Marburg, winter semester, 1925/26, unveiling the deer.
Before going on with our discussion, let’s take some examples of
deception and the covering-over of beings. Say I am walking in a dark
woods and see something coming toward me through the fir trees.
“It’s a deer,” I say. The statement need not be explicit. As I get nearer
to it, I see it’s just a bush that I’m approaching. In understanding, addressing,
and being concerned with this thing, I have acted as one
who covers-over: the unexpressed statement shows the being as something
other than it is.
We can point out how the three conditions are present in this
1. It is necessary that beforehand I already have something given
to me, something coming toward me. If something did not already
encounter me from the outset, there would be no occasion
to regard it as . . . Always already there is a priori disclosure
2. It is also necessary that, as I approach the thing, I take it as something.
In other words, in the field of everyday experience, I don’t
just stand there, as it were, in the woods and have something
simply and immediately in front of me. A situation like that is
pure fiction. Rather, in an unexpressed way, I encounter something
that I already understand, something that is already articulated
as something and, as such, is expected and accepted in my
way of dealing with the world. Only because I let whatever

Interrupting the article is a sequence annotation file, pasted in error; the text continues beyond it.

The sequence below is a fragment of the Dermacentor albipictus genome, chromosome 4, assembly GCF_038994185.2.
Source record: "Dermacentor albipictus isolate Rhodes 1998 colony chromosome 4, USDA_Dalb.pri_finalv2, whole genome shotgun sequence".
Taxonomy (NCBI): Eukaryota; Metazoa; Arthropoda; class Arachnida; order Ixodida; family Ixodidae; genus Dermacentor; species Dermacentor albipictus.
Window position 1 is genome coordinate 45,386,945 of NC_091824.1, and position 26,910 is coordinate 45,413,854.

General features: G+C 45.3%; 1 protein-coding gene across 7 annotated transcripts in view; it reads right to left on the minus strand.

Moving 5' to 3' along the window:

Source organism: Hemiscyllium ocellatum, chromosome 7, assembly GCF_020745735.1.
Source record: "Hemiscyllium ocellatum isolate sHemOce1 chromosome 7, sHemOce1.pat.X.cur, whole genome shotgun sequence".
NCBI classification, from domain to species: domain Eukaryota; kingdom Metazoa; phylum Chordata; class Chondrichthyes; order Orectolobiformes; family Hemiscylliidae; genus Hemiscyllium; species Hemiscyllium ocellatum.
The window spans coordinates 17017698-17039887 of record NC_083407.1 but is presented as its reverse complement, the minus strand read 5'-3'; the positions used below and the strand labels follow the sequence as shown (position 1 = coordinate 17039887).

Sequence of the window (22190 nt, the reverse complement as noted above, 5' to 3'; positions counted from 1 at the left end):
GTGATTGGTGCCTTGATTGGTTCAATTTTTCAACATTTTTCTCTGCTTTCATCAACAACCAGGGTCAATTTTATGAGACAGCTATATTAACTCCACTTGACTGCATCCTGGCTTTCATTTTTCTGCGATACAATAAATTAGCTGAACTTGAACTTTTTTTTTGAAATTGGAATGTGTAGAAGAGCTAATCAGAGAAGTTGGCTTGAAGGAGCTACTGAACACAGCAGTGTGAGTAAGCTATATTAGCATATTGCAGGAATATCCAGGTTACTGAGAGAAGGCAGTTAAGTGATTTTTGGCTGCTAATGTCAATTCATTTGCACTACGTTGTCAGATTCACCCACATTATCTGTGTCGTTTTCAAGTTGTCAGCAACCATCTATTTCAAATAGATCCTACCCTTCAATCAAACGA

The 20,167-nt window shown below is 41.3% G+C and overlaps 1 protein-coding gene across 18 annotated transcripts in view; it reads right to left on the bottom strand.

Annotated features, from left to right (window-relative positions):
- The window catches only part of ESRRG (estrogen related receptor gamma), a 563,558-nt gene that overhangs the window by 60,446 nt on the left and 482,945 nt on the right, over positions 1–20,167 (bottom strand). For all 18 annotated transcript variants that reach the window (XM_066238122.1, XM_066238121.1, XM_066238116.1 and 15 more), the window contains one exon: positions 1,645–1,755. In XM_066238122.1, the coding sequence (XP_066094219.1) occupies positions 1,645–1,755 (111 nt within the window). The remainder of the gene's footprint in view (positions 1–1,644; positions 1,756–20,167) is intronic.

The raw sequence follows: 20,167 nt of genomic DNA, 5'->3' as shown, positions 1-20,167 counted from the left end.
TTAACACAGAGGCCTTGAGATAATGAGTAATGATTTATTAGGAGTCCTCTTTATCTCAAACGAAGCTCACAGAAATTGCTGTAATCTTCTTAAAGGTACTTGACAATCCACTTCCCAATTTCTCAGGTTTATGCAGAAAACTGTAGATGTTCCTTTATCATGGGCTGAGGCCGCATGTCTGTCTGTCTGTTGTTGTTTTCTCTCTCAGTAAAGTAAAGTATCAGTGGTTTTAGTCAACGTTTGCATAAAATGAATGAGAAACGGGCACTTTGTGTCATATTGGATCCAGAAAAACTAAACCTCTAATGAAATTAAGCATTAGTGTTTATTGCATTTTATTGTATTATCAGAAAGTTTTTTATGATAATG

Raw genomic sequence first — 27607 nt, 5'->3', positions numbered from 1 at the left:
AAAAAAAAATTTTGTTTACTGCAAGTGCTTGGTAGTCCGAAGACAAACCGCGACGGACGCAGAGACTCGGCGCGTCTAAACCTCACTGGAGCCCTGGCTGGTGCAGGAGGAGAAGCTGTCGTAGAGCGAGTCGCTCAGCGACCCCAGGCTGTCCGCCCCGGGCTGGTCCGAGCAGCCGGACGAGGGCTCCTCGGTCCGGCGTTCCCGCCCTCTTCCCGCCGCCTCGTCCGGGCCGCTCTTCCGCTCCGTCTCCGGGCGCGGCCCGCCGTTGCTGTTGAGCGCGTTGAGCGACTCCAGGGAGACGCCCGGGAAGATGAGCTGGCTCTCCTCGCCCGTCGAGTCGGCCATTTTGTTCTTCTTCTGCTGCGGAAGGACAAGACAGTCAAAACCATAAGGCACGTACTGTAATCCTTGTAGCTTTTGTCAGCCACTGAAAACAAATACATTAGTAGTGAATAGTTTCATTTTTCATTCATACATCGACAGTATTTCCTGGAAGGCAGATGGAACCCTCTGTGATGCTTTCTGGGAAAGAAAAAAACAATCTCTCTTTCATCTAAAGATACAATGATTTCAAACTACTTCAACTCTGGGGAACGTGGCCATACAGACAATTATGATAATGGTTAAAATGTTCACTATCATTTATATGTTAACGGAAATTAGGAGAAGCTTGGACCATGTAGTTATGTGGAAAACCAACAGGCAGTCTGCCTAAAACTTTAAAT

encounters me encounter me on the basis of the act of envisioning
something (say, a deer), can that thing appear as a deer.
3. And the encountering-being can show itself to my act of envisioning
“as this thing” and “in this way” only because, along
with the encountering-being and the other things present in
this world (particularly in the lived world of “forest”), something
like “a deer” can indeed be present among the trees. This
is so insofar as the encountering-being entails the general possibility
of synthesis, a possibility which, with regard to concrete
deception, is always oriented objectively, i.e., includes within itself
a range of indications. To take the above example, I would
not, in fact, think that what was approaching me was the Shah
of Iran, even though something like that is intrinsically possible.
The Shah is a being that could appear among the trees in a
German forest at night, whereas there is not a chance that I
would see anything like the cubed root of sixty-nine coming
These three conditions of the possibility of falsehood are obviously
interconnected. The decisive question is: How?